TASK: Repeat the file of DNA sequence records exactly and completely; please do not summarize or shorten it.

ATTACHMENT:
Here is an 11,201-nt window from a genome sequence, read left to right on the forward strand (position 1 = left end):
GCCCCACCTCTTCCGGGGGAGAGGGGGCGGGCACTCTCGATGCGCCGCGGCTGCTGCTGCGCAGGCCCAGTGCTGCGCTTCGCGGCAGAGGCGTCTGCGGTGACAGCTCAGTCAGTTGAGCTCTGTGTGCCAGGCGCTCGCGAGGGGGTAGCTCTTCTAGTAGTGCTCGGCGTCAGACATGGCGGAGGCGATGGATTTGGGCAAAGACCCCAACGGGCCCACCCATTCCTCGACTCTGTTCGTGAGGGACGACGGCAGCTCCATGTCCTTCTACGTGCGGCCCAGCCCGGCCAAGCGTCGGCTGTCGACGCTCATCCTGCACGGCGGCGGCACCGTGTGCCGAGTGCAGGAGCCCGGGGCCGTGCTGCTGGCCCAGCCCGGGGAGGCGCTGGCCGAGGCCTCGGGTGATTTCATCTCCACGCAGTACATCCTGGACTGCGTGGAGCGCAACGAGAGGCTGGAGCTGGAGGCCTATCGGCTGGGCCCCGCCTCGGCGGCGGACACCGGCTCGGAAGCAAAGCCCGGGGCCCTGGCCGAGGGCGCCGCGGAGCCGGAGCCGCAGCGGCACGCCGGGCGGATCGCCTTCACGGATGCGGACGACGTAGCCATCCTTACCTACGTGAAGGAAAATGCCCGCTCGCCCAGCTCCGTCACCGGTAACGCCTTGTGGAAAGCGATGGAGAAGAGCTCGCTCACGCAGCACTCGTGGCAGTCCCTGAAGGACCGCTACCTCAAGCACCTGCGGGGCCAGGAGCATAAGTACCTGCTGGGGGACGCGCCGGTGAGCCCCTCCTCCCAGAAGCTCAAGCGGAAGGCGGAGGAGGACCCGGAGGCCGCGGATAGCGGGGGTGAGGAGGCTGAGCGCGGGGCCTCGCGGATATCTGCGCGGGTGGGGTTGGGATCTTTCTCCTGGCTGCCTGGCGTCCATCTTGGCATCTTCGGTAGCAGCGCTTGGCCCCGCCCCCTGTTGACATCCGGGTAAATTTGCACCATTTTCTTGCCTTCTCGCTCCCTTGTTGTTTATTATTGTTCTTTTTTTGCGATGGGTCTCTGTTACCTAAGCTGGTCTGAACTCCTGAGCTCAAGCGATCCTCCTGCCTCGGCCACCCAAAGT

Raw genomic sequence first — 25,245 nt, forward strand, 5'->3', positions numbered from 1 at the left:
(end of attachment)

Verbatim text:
Here is an 11,201-nt window from a genome sequence, read left to right on the forward strand (position 1 = left end):
GCCCCACCTCTTCCGGGGGAGAGGGGGCGGGCACTCTCGATGCGCCGCGGCTGCTGCTGCGCAGGCCCAGTGCTGCGCTTCGCGGCAGAGGCGTCTGCGGTGACAGCTCAGTCAGTTGAGCTCTGTGTGCCAGGCGCTCGCGAGGGGGTAGCTCTTCTAGTAGTGCTCGGCGTCAGACATGGCGGAGGCGATGGATTTGGGCAAAGACCCCAACGGGCCCACCCATTCCTCGACTCTGTTCGTGAGGGACGACGGCAGCTCCATGTCCTTCTACGTGCGGCCCAGCCCGGCCAAGCGTCGGCTGTCGACGCTCATCCTGCACGGCGGCGGCACCGTGTGCCGAGTGCAGGAGCCCGGGGCCGTGCTGCTGGCCCAGCCCGGGGAGGCGCTGGCCGAGGCCTCGGGTGATTTCATCTCCACGCAGTACATCCTGGACTGCGTGGAGCGCAACGAGAGGCTGGAGCTGGAGGCCTATCGGCTGGGCCCCGCCTCGGCGGCGGACACCGGCTCGGAAGCAAAGCCCGGGGCCCTGGCCGAGGGCGCCGCGGAGCCGGAGCCGCAGCGGCACGCCGGGCGGATCGCCTTCACGGATGCGGACGACGTAGCCATCCTTACCTACGTGAAGGAAAATGCCCGCTCGCCCAGCTCCGTCACCGGTAACGCCTTGTGGAAAGCGATGGAGAAGAGCTCGCTCACGCAGCACTCGTGGCAGTCCCTGAAGGACCGCTACCTCAAGCACCTGCGGGGCCAGGAGCATAAGTACCTGCTGGGGGACGCGCCGGTGAGCCCCTCCTCCCAGAAGCTCAAGCGGAAGGCGGAGGAGGACCCGGAGGCCGCGGATAGCGGGGGTGAGGAGGCTGAGCGCGGGGCCTCGCGGATATCTGCGCGGGTGGGGTTGGGATCTTTCTCCTGGCTGCCTGGCGTCCATCTTGGCATCTTCGGTAGCAGCGCTTGGCCCCGCCCCCTGTTGACATCCGGGTAAATTTGCACCATTTTCTTGCCTTCTCGCTCCCTTGTTGTTTATTATTGTTCTTTTTTTGCGATGGGTCTCTGTTACCTAAGCTGGTCTGAACTCCTGAGCTCAAGCGATCCTCCTGCCTCGGCCACCCAAAGT

Raw genomic sequence first — 25,245 nt, forward strand, 5'->3', positions numbered from 1 at the left: